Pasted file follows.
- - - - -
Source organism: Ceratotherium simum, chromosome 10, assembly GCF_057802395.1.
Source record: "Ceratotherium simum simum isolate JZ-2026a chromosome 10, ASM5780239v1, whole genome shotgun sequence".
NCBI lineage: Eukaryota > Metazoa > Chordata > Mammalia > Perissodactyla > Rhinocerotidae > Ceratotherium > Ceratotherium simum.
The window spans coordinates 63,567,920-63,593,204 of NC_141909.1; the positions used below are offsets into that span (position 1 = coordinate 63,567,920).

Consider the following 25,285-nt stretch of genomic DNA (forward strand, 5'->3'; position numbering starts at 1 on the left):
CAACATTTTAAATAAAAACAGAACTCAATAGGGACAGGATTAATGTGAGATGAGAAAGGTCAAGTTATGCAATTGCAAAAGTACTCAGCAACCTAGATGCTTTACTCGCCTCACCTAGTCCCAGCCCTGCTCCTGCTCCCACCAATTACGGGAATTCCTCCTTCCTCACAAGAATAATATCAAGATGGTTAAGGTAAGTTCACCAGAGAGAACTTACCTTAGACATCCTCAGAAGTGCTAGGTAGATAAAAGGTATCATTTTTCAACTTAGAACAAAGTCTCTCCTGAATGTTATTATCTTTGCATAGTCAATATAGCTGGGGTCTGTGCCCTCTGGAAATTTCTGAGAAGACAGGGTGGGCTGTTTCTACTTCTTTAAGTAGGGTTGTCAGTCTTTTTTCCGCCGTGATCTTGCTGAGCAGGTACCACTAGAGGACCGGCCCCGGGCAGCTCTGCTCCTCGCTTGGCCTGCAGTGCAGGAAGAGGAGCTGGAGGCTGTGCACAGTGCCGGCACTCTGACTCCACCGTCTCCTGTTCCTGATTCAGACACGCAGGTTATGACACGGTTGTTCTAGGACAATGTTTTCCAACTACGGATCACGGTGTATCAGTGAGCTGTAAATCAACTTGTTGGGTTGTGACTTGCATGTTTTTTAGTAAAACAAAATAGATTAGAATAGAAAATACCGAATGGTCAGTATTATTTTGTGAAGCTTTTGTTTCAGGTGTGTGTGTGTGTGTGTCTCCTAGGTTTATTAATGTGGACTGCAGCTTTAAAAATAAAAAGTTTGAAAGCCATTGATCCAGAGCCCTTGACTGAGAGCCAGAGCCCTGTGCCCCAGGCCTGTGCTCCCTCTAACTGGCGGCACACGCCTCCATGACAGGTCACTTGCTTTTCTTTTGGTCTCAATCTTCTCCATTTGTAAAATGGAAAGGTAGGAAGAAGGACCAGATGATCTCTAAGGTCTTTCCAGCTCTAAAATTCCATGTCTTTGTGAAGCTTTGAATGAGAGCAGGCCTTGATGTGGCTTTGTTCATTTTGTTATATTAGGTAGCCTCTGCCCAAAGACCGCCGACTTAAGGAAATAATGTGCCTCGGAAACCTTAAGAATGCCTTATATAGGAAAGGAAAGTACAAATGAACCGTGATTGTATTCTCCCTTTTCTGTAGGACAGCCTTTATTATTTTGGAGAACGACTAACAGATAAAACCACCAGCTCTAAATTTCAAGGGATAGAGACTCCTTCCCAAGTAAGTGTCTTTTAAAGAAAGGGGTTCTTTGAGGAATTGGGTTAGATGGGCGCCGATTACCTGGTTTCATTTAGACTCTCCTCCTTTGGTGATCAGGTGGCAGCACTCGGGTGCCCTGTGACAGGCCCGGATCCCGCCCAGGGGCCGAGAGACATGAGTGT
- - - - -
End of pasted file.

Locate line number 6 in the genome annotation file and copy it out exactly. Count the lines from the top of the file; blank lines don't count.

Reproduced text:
CAACATTTTAAATAAAAACAGAACTCAATAGGGACAGGATTAATGTGAGATGAGAAAGGTCAAGTTATGCAATTGCAAAAGTACTCAGCAACCTAGATGCTTTACTCGCCTCACCTAGTCCCAGCCCTGCTCCTGCTCCCACCAATTACGGGAATTCCTCCTTCCTCACAAGAATAATATCAAGATGGTTAAGGTAAGTTCACCAGAGAGAACTTACCTTAGACATCCTCAGAAGTGCTAGGTAGATAAAAGGTATCATTTTTCAACTTAGAACAAAGTCTCTCCTGAATGTTATTATCTTTGCATAGTCAATATAGCTGGGGTCTGTGCCCTCTGGAAATTTCTGAGAAGACAGGGTGGGCTGTTTCTACTTCTTTAAGTAGGGTTGTCAGTCTTTTTTCCGCCGTGATCTTGCTGAGCAGGTACCACTAGAGGACCGGCCCCGGGCAGCTCTGCTCCTCGCTTGGCCTGCAGTGCAGGAAGAGGAGCTGGAGGCTGTGCACAGTGCCGGCACTCTGACTCCACCGTCTCCTGTTCCTGATTCAGACACGCAGGTTATGACACGGTTGTTCTAGGACAATGTTTTCCAACTACGGATCACGGTGTATCAGTGAGCTGTAAATCAACTTGTTGGGTTGTGACTTGCATGTTTTTTAGTAAAACAAAATAGATTAGAATAGAAAATACCGAATGGTCAGTATTATTTTGTGAAGCTTTTGTTTCAGGTGTGTGTGTGTGTGTGTCTCCTAGGTTTATTAATGTGGACTGCAGCTTTAAAAATAAAAAGTTTGAAAGCCATTGATCCAGAGCCCTTGACTGAGAGCCAGAGCCCTGTGCCCCAGGCCTGTGCTCCCTCTAACTGGCGGCACACGCCTCCATGACAGGTCACTTGCTTTTCTTTTGGTCTCAATCTTCTCCATTTGTAAAATGGAAAGGTAGGAAGAAGGACCAGATGATCTCTAAGGTCTTTCCAGCTCTAAAATTCCATGTCTTTGTGAAGCTTTGAATGAGAGCAGGCCTTGATGTGGCTTTGTTCATTTTGTTATATTAGGTAGCCTCTGCCCAAAGACCGCCGACTTAAGGAAATAATGTGCCTCGGAAACCTTAAGAATGCCTTATATAGGAAAGGAAAGTACAAATGAACCGTGATTGTATTCTCCCTTTTCTGTAGGACAGCCTTTATTATTTTGGAGAACGACTAACAGATAAAACCACCAGCTCTAAATTTCAAGGGATAGAGACTCCTTCCCAAGTAAGTGTCTTTTAAAGAAAGGGGTTCTTTGAGGAATTGGGTTAGATGGGCGCCGATTACCTGGTTTCATTTAGACTCTCCTCCTTTGGTGATCAGGTGGCAGCACTCGGGTGCCCTGTGACAGGCCCGGATCCCGCCCAGGGGCCGAGAGACATGAGTGT